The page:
Accordingly, a primary purpose of this invention is to provide a lead assembling method which requires a low-insertion force to assemble a lead to a substrate and with which the incidence of electrical and/or mechanical failures as a result of the assembling operation is reduced.

SUMMARY OF THE INVENTION

In general, the invention relates to a low-insertion force method of assembling a lead and a substrate, wherein the lead includes first and second resilient substrate clamping portions extending in opposed spaced relationship from first surfaces on one side of a lead stem and a lead stem extension, respectively, with the lead stem and the lead stem extension also being formed with second surfaces on an opposite side thereof. The method comprises the step of supporting the second surface of the lead stem and spaced portions of the second surface of the lead stem extension which are adjacent respective ones of the substrate clamping portions, in engagement with a seat means, with a portion of the second surface of the lead stem extension intermediate the substrate clamping portions unsupported. As relative movement then is caused between the substrate and the seat means, with the lead supported on the seat means, an end of the substrate and an intermediate surface portion of the first surface of the lead stem extension are inter-engaged so as to cause the intermediate unsupported portion of the lead stem extension to flex in one direction. The inter-engaging of the end of the substrate and the intermediate portion of the lead stem extension also causes the supported portions of the lead stem and of the lead stem extension to flex about the end of the substrate as a fulcrum in an opposite direction and thereby force the substrate clamping portions toward one another into firm engagement with respective oppositie sides of the substrate. Subsequently, after the assembling operation is completed, the lead and the seat means are dis-engaged from one another.

More specifically, the lead may be supported on a support member with the intermediate portion of the lead stem extension disposed adjacent a recess in the support member. The lead also may be retained on the support member by a resilient means which permits flexing of the lead stem about the end of the substrate as a fulcrum in the assembling of the lead and the substrate.

BRIEF DESCRIPTION OF THE DRAWINGS

FIG. 1 is an elevational view of a portion of a strip of solder-bearing leads which may be assembled utilizing the invention;

FIG. 2 is a partial side view of a solder-bearing lead, illustrating a first stage of a lead-substrate assembling operation;

FIG. 3 is a view similar to FIG. 2, showing the solder-bearing lead thereof in a subsequent stage of the lead-substrate assembling operation;

FIG. 4 is a partial side view of the solder-bearing lead after the lead has been assembled and soldered to a substrate circuit device; and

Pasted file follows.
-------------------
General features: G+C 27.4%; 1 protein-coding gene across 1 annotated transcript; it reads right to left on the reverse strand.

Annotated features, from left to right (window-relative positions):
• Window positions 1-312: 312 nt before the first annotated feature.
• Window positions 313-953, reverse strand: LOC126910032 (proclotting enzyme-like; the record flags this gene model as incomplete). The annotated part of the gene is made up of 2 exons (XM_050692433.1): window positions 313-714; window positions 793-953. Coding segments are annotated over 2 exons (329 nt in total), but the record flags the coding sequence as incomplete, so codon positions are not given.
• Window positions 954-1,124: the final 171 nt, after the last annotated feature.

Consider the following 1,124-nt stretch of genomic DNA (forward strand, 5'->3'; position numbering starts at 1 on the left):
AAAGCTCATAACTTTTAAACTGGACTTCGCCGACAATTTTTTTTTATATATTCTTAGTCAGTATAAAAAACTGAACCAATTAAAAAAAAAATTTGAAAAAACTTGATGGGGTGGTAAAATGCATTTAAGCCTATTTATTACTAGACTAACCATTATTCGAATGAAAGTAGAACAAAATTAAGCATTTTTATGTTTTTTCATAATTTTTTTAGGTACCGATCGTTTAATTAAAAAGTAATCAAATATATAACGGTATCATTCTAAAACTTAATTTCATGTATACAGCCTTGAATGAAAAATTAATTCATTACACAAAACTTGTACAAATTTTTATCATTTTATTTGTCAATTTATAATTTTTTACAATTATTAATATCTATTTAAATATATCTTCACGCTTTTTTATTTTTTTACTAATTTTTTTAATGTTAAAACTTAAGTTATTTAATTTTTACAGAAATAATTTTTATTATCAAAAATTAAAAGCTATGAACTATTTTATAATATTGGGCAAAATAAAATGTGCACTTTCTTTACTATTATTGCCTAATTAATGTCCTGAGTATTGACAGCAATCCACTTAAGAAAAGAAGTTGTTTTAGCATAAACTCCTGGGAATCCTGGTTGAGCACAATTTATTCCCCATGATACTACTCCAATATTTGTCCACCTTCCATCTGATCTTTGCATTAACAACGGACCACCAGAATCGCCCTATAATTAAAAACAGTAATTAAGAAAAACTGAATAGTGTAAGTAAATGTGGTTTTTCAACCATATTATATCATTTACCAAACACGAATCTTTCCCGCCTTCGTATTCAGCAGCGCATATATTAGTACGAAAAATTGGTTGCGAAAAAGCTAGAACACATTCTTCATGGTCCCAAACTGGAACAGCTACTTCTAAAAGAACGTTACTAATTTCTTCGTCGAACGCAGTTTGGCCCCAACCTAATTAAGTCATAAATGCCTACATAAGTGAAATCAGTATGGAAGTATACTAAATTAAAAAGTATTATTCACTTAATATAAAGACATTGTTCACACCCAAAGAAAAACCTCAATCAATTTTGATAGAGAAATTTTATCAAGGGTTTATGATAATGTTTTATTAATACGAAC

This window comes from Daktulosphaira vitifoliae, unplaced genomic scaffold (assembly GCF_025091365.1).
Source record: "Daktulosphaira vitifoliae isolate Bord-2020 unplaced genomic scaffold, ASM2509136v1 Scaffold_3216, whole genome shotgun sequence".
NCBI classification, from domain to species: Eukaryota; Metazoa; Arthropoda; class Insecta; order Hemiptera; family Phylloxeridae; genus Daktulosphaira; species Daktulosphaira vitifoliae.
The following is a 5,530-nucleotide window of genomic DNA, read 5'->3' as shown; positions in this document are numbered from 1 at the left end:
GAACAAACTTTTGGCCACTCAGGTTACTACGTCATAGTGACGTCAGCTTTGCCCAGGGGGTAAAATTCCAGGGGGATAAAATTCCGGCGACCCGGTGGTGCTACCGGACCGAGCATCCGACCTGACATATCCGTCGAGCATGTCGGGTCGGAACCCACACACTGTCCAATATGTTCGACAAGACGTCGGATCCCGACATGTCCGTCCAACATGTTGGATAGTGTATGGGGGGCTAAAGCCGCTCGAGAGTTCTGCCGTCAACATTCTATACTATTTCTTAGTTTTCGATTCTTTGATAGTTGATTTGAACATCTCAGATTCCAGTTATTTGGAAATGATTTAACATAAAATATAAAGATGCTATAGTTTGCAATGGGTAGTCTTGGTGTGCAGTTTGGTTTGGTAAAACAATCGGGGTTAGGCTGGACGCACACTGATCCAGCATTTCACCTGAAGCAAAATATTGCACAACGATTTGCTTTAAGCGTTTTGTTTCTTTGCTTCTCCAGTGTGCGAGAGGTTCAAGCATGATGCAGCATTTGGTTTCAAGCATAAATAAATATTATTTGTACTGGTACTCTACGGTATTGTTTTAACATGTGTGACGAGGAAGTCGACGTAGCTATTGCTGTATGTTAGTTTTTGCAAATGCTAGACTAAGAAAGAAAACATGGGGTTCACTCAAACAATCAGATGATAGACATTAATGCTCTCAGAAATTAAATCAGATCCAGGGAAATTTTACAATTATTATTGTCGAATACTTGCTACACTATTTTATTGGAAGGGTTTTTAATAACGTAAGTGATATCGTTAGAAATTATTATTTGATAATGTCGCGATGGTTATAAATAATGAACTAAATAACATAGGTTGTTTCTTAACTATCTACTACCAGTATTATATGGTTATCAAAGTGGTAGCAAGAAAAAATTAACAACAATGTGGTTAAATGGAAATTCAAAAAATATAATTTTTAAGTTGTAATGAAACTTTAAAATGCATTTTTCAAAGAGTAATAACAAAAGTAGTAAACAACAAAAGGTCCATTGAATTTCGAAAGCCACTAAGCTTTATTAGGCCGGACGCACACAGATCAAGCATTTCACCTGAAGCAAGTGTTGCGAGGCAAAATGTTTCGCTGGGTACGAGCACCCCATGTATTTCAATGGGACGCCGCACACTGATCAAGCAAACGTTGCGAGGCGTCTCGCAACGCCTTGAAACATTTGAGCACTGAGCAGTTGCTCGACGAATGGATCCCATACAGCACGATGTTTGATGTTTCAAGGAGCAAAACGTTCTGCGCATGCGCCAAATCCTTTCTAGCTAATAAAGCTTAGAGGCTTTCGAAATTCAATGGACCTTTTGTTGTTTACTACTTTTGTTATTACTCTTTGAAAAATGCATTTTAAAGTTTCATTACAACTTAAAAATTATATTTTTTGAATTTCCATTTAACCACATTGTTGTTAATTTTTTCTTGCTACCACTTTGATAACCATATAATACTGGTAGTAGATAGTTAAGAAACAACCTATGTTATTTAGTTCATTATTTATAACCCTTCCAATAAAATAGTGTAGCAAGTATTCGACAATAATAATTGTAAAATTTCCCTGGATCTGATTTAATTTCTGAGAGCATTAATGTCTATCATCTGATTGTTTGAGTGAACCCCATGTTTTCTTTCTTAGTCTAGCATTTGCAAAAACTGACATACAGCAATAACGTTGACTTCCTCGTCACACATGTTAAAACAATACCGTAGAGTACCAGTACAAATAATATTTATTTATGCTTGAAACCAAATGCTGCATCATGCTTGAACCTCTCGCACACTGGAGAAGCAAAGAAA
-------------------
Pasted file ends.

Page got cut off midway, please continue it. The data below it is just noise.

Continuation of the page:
FIG. 5 is a partial side view of another embodiment of a solder-bearing lead which may be assembled utilizing the invention.

DETAILED DESCRIPTION

Referring to FIGS. 1, 2, 3 and 4, there is disclosed in these figures a solder-bearing lead 10 of a type as disclosed in the copending application Ser. No. 402,684, filed July 28, 1982, in the name of P. J. Ouellette and assigned to the same assignee as the subject application. In this connection, each lead 10 carries a mechanically clamped solder preform 12 (FIGS. 1, 2 and 3) for bonding the lead to a respective contact pad 14 (one shown in FIGS. 2, 3 and 4) on a rigid substrate circuit device 16. More specifically, each lead 10 includes an elongated stem 18, a pair of spaced outer resilient clamping fingers 20 and an opposed central resilient clamping finger 22. The solder preform 12 is carried on an inner surface 24 of the central resilient clamping finger 22, which defines an electrical contact having opposite end portions of the preform projecting in a cantilevered fashion from opposite sides of the contact finger.

The central contact finger 22 of each lead 10 is wrapped about the solder preform 12 so that an outer end portion 26 of the contact finger, and surface portions 28 (FIG. 2) of the solder preform, are in opposed spaced relationship to the pair of outer resilient clamping fingers 20. Thus, the contact finger outer end portion 26, solder preform surface portions 28 and outer resilient clamping fingers 20 define a gap 30 in which the substrate circuit device 16 is receivable with a tight fit for mounting the lead on the substrate circuit device. The outer end portion 26 of the contact finger 22 and the preform surface portions 28 also directly engage the contact pad 14 on the substrate circuit device 16, as shown in FIG. 3, when the lead 10 is assembled with the device. Accordingly, when the solder preform 12 reaches a molten state in a soldering operation, as soon as the surface tension of the molten solder is reduced sufficiently by associated flux to permit flow of the solder, the preform flows directly over the surface of the contact pad 14 to form a soldered connection 32 (FIG. 4) between the contact finger 22 of the lead 10 and the contact pad. At the same time, the outer portion 26 of the contact finger 22 firmly engages the contact pad 14 prior to becoming embedded in the resolidified solder, as shown in FIG. 4, to establish a strong and reliable electrical and mechanical connection with the contact pad.